- Florida Supreme Court Issues Major Insurance Coverage Ruling Against Manufacturers
- October 26, 2005 | Author: Collin J. Hite
- Law Firm: McGuireWoods LLP - Richmond Office
The ongoing litigation against gun manufacturers around the country has produced a recent opinion on insurance coverage applicable to all types of manufacturers. The Florida Supreme Court addressed CGL coverage for a case brought by municipalities against gun manufacturers, and whether the insurers owed coverage for damages or did the products-completed operations hazard exclusion apply.
In Taurus Holding, Inc. v. United States Fidelity and Guaranty Co., the Court held that the exclusion for products-completed operations hazard applied, and thereby excluded coverage. Taurus had sought coverage under its CGL policy. The U.S. District Court in South Florida found there was no coverage based on the policy exclusion. On appeal the Eleventh Circuit certified the following question to the Florida Supreme Court:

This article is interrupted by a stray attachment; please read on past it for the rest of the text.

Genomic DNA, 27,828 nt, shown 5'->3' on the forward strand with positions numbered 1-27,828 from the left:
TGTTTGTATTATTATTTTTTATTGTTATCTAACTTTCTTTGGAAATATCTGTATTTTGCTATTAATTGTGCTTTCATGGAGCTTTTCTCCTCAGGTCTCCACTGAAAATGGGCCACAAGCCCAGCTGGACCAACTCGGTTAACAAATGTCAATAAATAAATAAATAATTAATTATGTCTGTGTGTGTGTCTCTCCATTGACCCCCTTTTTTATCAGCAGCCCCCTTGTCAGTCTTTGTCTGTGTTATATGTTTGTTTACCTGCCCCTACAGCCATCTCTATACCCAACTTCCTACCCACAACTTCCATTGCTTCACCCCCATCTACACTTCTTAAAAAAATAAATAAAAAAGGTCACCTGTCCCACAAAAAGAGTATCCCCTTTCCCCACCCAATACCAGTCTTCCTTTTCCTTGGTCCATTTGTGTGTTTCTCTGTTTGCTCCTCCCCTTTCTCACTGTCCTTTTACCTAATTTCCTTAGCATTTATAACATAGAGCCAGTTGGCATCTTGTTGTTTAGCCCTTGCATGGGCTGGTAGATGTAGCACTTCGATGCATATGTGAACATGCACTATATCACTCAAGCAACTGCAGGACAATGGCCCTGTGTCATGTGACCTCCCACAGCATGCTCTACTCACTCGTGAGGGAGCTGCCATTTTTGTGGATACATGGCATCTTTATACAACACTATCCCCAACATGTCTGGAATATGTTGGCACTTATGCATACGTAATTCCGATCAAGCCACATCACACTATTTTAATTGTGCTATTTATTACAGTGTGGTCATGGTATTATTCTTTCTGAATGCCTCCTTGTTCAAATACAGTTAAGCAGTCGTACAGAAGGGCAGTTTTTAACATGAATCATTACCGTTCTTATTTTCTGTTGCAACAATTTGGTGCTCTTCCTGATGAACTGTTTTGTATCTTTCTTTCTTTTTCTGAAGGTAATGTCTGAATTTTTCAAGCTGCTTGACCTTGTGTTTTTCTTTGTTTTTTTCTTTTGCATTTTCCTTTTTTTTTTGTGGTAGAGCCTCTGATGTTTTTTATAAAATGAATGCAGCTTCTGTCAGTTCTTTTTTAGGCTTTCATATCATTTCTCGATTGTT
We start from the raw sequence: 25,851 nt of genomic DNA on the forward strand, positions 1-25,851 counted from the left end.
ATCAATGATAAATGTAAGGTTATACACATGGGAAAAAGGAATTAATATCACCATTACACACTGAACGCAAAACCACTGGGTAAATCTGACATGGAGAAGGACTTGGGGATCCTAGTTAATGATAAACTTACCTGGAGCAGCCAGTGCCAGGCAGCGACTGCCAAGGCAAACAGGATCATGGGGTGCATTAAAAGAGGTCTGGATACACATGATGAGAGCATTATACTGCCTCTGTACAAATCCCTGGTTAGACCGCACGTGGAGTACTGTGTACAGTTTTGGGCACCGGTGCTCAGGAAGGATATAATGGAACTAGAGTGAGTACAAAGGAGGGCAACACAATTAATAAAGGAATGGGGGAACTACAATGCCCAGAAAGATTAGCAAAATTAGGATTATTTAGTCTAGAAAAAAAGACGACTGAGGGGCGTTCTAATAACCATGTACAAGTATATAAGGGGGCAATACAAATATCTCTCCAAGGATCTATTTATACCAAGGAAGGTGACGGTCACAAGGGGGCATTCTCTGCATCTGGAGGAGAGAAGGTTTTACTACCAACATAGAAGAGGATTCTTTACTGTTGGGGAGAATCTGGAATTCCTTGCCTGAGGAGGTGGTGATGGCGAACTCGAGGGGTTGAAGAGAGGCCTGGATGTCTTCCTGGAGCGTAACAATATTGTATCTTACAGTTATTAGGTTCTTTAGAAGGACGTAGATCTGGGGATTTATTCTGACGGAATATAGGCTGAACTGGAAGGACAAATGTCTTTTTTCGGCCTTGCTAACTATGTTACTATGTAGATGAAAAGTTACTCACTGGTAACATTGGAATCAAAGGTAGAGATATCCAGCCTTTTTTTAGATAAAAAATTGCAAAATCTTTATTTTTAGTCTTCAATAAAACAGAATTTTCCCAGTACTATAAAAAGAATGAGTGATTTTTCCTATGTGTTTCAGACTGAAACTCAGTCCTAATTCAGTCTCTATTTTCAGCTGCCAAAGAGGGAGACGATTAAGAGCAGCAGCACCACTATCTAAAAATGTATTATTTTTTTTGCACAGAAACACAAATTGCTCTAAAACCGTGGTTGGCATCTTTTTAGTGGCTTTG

DOES A "PRODUCTS-COMPLETED OPERATIONS HAZARD" EXCLUSION IN A COMMERCIAL GENERAL LIABILITY POLICY OF INSURANCE BAR COVERAGE AND THEREFORE ELIMINATE AN INSURER'S DUTY TO DEFEND THE INSURED GUN MANUFACTURERS IN SUITS ALLEGING NEGLIGENT, NEGLIGENT SUPERVISION, NEGLIGENT MARKETING, NEGLIGENT DISTRIBUTION, NEGLIGENT ADVERTISING, NEGLIGENT ENTRUSTMENT, PUBLIC AND PRIVATE NUISANCE, FAILURE TO WARN, FALSE ADVERTISING, AND UNFAIR AND DECEPTIVE TRADE PRACTICES BASED ON INSURED'S ON-PREMISES BUSINESS PRACTICES.
Talk about no coverage. Well, Taurus argued that the language in the exclusion only applied to defective products. The Florida Supreme Court noted that there was a split of authority over the issue, and then shot down Taurus' argument by holding that the exclusion applies more broadly. The Court also noted that applying the exclusion more broadly did not create a gap in coverage since insurers offer optional products-completed operations hazard coverage.
Many manufacturers, builders, and others believe a standard CGL policy provides insurance coverage related to products-completed operations. Unfortunately all too many learn the lesson the hard way in an insurance coverage dispute. It is critical for policyholders to read their policy carefully and consult experts, such as brokers and coverage counsel, to verify what their insurance policies cover at the time the policy is issued.
Taurus Holdings, Inc. v. United States Fidelity and Guaranty Co., 2005 WL 2296481 (Sept. 22, 2005).